SANTA CRUZ, Calif. — Amprius Inc. (Sunnyvale, Calif.), a Stanford University spinoff, revealed the secrets behind its lithium ion technology that claims to boost energy density by 10-times over conventional batteries at the Global Press eSummit 2013 (April 14-17, here). By perfecting the topology of silicon-nanowire anodes, compared with the carbon-based anodes used today, Amprius promises to boost the battery lifetime of mobile devices by 2014, with automobile batteries on the roadmap by the end of the decade.
"Electron transport in lithium ion batteries can be greatly enhanced by going to silicon-nanotube anodes," said founder of Amprius, Stanford University professor Yi Cui. "But first you need to overcome the expansion problem with silicon."
Silicon nanowire anodes for lithium ion batteries can handle 10-times the current of conventional carbon anodes, but in operation silicon also expands by as much as four-times, which can cause conventional topologies to fail. The solution, according to Cui, is to use sparsely spaced nanowires with a mechanical clamping layer on top, which accommodates the expansion without breaking the anode.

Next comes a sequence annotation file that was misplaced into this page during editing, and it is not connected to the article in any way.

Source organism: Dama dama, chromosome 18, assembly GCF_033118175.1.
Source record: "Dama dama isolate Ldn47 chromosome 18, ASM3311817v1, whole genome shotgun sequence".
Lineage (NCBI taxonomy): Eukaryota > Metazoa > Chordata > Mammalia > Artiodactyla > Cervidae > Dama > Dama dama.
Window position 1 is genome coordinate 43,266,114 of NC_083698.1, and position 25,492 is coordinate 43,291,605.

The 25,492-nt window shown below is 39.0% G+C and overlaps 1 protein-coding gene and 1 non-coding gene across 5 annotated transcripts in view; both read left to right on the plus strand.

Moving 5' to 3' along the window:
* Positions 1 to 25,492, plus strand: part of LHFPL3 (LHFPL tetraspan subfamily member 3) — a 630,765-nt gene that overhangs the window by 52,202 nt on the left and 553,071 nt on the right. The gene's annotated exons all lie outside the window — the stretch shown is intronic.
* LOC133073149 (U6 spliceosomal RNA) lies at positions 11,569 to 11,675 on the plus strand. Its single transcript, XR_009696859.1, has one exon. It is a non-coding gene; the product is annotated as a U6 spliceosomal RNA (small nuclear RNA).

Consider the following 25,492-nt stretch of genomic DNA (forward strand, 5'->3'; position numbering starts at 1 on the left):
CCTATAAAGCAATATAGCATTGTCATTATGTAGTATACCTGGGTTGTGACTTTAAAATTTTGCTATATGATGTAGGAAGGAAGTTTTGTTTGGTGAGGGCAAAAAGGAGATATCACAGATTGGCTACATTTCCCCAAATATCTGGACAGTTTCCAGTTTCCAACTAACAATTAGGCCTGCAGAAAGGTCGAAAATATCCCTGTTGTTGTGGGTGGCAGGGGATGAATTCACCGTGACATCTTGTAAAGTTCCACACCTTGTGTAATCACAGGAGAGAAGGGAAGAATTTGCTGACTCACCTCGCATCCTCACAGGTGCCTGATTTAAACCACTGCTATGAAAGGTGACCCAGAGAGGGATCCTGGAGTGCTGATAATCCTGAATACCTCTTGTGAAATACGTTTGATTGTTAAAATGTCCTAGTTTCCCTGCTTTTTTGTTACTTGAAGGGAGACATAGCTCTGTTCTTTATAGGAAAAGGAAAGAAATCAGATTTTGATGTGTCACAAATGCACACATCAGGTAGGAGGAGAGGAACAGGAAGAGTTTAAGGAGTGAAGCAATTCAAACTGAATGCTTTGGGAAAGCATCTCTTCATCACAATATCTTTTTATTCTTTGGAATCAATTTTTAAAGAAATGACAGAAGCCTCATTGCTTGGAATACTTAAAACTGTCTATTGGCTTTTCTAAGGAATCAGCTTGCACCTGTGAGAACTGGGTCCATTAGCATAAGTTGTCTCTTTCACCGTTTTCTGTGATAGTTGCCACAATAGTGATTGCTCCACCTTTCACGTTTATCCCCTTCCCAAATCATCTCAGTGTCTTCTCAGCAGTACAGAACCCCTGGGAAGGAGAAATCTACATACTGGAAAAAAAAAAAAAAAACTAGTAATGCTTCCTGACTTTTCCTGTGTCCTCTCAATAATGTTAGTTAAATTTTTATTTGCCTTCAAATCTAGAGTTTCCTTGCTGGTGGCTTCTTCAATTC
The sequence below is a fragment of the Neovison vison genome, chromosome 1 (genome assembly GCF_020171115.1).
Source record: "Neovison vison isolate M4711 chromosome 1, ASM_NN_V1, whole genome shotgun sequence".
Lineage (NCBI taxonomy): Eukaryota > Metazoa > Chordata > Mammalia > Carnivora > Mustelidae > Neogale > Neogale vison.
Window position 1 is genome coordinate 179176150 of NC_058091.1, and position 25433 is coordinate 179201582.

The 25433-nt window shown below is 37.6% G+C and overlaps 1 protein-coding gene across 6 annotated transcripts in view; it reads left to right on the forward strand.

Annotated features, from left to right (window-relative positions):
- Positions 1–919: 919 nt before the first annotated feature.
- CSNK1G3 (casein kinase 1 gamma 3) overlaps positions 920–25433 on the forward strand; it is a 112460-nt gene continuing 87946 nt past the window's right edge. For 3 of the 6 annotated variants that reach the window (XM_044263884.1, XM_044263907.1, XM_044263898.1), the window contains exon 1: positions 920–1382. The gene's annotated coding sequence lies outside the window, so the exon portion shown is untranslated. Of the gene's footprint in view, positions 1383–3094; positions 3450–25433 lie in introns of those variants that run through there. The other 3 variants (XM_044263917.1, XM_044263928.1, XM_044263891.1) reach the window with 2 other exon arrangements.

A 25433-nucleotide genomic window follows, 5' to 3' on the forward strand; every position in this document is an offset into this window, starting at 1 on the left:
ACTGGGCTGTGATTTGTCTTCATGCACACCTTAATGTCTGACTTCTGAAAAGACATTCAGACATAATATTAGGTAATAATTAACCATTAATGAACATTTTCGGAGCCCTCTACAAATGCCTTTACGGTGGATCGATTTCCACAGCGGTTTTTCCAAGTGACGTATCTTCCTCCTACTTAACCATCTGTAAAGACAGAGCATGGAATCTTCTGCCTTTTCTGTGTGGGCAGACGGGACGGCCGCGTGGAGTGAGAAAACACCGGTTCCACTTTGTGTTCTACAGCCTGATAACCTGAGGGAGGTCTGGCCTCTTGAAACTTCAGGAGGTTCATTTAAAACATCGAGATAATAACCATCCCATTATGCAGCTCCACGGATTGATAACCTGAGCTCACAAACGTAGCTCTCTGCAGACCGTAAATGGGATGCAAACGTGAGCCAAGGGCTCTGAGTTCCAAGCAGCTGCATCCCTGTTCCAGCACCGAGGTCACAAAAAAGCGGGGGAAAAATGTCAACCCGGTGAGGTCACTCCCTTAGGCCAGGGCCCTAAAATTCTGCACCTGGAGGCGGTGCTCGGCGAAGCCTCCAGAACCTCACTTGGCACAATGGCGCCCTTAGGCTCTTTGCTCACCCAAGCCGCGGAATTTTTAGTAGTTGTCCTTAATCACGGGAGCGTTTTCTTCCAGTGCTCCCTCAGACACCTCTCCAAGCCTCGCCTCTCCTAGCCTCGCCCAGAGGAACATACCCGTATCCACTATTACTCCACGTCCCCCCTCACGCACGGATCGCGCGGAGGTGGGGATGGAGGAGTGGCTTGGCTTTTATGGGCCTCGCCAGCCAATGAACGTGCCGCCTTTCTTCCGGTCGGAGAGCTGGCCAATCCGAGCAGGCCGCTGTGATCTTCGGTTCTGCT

Lithium-cobalt-oxide cathodes paired with silicon-nanowire anodes can increase the power density of traditional lithium ion batteries to 4200 mAh/g, about a 10-time boost. SOURCE: Amprius
Amprius' current prototypes not only offer 10-times the energy density, but also can be charged-and-discharged in thousands of cycles instead of the hundreds of cycles typical of conventional lithium-ion batteries.
Amprius is manufacturing its new batteries in China and promises that its first customers will be delivering cell phones with expanded lifetime battery by 2014, with automobile batteries slated to follow in a few years.